Since its inception in 1967, the Consumer Electronics Show has witnessed the debut of such technological essentials as the VCR, the CD and the Xbox. But for every multinational company premiering the Next Big Thing at CES, there are countless lonely inventors, tinkering with gadgets that may never see the light beyond the walls of a run-down garage.
An article in the May 12, 1958 issue of LIFE titled “Have Invention, Need Angel” featured a handful of these innovators, entrepreneurial enough to bring their inventions to that year’s International Gadget and Invention Show in New York. The show, according to the article, was “a sort of lonely hearts club where misunderstood inventors can meet with understanding investors and perhaps make a match.” In the photographs, shot by Ralph Morse, the creators demonstrate the creations they hope investors will deem worthy of their cash.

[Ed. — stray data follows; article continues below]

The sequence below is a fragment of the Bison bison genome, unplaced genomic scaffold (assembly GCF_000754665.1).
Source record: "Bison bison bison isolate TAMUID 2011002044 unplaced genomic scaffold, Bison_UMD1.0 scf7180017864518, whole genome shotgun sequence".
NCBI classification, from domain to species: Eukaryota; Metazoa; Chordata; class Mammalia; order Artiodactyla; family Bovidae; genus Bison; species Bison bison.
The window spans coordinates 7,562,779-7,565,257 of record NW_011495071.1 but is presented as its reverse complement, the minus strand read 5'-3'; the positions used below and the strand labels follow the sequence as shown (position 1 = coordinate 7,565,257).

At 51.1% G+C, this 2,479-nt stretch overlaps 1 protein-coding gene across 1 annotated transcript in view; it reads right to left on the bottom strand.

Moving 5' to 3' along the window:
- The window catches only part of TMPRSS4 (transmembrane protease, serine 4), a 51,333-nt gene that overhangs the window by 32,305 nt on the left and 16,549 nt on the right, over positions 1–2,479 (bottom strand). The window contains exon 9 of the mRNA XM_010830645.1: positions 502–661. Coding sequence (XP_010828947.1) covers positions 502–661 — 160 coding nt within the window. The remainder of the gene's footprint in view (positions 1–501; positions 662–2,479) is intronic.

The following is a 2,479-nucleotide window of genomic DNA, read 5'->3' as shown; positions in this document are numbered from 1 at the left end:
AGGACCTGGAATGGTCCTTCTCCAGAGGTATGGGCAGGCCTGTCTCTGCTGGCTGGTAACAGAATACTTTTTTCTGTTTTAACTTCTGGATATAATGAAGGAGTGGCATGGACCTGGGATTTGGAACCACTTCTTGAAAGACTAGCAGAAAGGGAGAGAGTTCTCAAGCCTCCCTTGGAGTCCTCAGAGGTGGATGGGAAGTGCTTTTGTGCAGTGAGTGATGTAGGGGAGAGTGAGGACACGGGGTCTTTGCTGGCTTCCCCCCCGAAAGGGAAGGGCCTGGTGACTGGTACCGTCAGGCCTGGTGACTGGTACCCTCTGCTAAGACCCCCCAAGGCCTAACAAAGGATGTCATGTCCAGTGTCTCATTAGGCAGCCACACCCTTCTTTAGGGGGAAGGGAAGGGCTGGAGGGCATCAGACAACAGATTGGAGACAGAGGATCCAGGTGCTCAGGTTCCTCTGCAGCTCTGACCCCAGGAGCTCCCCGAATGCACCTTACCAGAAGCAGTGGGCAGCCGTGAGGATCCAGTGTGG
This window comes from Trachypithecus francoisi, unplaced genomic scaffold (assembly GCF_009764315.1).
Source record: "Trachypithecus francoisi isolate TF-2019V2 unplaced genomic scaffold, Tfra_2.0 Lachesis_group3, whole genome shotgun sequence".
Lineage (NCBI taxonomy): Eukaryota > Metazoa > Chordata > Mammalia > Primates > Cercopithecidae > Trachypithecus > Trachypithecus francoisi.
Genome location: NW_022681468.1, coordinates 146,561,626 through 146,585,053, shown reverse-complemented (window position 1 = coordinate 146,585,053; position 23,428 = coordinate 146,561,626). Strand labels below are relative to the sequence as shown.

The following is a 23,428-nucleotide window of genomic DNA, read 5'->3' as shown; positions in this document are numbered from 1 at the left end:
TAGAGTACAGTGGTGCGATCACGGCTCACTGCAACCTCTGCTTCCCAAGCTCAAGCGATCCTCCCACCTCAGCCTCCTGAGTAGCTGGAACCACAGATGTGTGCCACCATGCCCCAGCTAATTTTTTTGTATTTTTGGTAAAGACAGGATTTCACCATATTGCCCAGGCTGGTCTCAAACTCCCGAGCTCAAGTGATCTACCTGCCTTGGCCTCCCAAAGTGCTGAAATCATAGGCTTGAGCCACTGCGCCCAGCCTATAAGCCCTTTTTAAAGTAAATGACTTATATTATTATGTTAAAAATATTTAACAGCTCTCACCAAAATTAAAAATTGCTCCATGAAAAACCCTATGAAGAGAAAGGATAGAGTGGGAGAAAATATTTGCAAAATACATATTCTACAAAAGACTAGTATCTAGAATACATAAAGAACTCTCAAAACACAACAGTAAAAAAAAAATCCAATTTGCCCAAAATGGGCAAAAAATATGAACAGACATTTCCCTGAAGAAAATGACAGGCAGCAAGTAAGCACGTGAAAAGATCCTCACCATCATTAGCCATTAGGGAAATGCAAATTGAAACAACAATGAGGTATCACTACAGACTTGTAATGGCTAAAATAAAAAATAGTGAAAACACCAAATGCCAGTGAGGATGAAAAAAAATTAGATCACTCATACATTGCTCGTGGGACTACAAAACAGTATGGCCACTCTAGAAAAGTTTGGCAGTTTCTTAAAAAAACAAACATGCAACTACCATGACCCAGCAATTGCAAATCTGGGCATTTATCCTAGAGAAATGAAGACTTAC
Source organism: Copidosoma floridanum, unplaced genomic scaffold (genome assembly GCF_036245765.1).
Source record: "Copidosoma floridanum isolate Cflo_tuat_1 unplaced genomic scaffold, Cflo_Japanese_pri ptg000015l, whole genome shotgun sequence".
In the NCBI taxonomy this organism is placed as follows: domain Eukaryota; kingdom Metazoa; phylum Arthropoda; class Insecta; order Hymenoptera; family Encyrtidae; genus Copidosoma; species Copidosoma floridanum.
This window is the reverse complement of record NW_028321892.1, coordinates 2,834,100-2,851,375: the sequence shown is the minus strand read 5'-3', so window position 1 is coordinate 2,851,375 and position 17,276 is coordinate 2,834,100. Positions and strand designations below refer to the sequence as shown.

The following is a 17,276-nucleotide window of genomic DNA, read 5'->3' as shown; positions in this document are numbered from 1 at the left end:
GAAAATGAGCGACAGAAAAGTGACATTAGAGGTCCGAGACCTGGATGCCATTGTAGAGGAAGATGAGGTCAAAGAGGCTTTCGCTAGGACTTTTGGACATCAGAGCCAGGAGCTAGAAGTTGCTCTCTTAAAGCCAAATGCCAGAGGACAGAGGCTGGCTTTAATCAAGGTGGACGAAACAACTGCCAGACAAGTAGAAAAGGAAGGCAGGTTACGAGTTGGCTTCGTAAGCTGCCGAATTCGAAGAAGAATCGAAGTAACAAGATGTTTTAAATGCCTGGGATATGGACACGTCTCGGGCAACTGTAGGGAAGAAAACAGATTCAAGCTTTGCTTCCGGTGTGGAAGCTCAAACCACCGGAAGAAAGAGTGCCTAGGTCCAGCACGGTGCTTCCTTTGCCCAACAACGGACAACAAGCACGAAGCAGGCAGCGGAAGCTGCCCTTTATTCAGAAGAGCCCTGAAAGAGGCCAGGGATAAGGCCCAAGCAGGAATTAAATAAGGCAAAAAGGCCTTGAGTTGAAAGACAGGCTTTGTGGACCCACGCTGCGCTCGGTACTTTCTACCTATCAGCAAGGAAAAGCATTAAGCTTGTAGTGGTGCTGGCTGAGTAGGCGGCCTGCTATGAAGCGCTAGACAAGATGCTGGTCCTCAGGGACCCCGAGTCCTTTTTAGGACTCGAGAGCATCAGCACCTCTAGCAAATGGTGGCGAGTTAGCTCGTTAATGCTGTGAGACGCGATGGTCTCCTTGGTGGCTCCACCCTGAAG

And though, as the author writes, “their families often think they are crazy and sometimes they are,” a few of these Edison wannabes ended up with early versions of inventions that would later be produced en masse: an automated card-dealer, an early version of the treadmill and a disposable umbrella (predecessor to that $5 piece of junk that goes from your hand to the trashcan within ten city blocks). But that lady drinking milk upside down should probably get up before all the blood rushes to her head.
Liz Ronk, who edited this gallery, is the Photo Editor for LIFE.com. Follow her on Twitter at @LizabethRonk.